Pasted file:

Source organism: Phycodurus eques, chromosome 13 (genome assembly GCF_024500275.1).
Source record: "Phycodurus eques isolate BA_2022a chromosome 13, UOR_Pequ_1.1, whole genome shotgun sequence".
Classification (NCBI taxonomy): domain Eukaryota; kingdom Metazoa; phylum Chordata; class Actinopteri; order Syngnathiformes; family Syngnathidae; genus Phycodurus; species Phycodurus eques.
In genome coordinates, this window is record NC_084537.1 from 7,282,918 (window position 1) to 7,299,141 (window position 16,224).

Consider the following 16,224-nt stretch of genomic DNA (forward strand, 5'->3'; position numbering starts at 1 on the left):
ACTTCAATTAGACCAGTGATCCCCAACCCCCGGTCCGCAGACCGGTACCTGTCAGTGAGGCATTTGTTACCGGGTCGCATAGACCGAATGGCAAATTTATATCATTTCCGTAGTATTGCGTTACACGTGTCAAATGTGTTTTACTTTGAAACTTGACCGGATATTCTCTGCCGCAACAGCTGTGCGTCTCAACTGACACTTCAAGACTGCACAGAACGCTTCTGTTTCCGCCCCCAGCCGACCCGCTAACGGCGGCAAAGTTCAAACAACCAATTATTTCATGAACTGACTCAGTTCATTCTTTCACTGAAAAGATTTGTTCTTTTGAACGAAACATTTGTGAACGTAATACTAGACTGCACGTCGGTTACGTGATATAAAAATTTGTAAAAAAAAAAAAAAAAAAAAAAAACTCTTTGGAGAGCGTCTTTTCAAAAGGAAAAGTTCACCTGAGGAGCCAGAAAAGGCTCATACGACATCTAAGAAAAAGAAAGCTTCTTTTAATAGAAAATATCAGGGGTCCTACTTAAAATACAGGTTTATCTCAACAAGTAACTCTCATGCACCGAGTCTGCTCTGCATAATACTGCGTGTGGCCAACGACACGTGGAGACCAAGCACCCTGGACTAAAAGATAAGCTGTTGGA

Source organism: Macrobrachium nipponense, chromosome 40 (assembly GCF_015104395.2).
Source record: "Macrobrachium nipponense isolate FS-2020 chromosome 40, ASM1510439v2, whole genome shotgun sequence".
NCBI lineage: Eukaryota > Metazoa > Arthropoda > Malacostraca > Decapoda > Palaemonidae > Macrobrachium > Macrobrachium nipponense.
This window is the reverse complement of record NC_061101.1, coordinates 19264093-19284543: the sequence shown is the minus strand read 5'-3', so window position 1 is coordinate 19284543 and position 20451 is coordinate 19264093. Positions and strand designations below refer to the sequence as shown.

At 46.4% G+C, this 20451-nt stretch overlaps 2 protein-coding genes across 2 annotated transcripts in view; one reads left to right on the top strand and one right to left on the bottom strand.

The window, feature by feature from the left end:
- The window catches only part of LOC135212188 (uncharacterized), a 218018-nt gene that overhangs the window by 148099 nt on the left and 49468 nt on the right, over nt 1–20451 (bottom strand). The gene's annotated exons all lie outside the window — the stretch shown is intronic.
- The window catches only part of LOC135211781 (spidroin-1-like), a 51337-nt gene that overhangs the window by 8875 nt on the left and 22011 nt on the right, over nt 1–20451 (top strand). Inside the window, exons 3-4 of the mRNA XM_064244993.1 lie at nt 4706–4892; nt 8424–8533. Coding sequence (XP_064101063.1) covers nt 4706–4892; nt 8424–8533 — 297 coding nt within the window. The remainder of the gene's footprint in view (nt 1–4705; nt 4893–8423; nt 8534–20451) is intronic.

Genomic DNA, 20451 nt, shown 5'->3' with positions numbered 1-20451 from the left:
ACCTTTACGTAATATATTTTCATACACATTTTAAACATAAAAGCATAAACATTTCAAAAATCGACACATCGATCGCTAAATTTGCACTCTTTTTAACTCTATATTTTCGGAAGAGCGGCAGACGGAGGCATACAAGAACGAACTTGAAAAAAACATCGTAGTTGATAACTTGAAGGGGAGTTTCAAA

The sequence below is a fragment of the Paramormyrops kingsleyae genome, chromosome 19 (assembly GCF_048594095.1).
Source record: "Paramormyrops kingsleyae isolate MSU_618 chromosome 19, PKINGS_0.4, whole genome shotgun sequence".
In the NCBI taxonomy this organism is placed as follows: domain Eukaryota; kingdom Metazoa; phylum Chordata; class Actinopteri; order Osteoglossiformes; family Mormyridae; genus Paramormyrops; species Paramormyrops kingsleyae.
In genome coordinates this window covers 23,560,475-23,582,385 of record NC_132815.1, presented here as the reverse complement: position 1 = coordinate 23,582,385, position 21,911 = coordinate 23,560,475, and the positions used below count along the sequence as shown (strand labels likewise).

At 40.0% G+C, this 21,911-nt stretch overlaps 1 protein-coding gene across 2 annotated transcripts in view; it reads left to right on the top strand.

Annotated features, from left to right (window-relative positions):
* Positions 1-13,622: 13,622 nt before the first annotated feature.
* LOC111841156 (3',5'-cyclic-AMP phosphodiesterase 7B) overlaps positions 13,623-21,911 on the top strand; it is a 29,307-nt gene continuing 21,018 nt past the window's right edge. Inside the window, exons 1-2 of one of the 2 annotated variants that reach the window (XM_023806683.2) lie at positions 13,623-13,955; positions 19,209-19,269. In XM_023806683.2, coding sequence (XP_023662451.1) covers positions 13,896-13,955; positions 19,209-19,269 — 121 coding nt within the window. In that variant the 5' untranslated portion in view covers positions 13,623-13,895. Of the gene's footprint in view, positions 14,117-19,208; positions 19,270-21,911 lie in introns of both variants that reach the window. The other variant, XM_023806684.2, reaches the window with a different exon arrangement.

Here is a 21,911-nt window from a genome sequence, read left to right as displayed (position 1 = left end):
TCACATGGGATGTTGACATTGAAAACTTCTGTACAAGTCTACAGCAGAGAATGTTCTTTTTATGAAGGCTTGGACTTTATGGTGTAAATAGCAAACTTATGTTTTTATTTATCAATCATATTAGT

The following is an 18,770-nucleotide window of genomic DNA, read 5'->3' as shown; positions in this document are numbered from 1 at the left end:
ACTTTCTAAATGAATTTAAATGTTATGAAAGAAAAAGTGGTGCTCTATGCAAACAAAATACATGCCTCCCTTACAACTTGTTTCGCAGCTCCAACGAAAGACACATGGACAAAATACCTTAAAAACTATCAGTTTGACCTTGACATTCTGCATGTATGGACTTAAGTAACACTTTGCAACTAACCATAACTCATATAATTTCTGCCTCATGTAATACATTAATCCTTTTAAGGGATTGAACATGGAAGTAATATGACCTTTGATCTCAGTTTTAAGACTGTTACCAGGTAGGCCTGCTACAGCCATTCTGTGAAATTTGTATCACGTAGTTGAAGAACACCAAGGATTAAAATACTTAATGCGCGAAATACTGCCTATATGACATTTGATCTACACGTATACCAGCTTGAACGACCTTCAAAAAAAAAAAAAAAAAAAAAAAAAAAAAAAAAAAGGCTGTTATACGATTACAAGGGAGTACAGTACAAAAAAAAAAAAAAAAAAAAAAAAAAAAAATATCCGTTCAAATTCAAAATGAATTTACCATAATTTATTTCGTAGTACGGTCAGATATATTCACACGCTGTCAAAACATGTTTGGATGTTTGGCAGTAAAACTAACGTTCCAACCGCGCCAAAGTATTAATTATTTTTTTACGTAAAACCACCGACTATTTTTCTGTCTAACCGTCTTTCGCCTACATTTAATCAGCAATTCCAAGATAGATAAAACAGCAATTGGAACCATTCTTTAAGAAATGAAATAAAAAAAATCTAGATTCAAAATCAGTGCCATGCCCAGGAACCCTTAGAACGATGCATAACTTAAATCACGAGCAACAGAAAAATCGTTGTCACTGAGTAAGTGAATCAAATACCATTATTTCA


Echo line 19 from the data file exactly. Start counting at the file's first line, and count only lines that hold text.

In the NCBI taxonomy this organism is placed as follows: domain Eukaryota; kingdom Metazoa; phylum Chordata; class Actinopteri; order Osteoglossiformes; family Mormyridae; genus Paramormyrops; species Paramormyrops kingsleyae.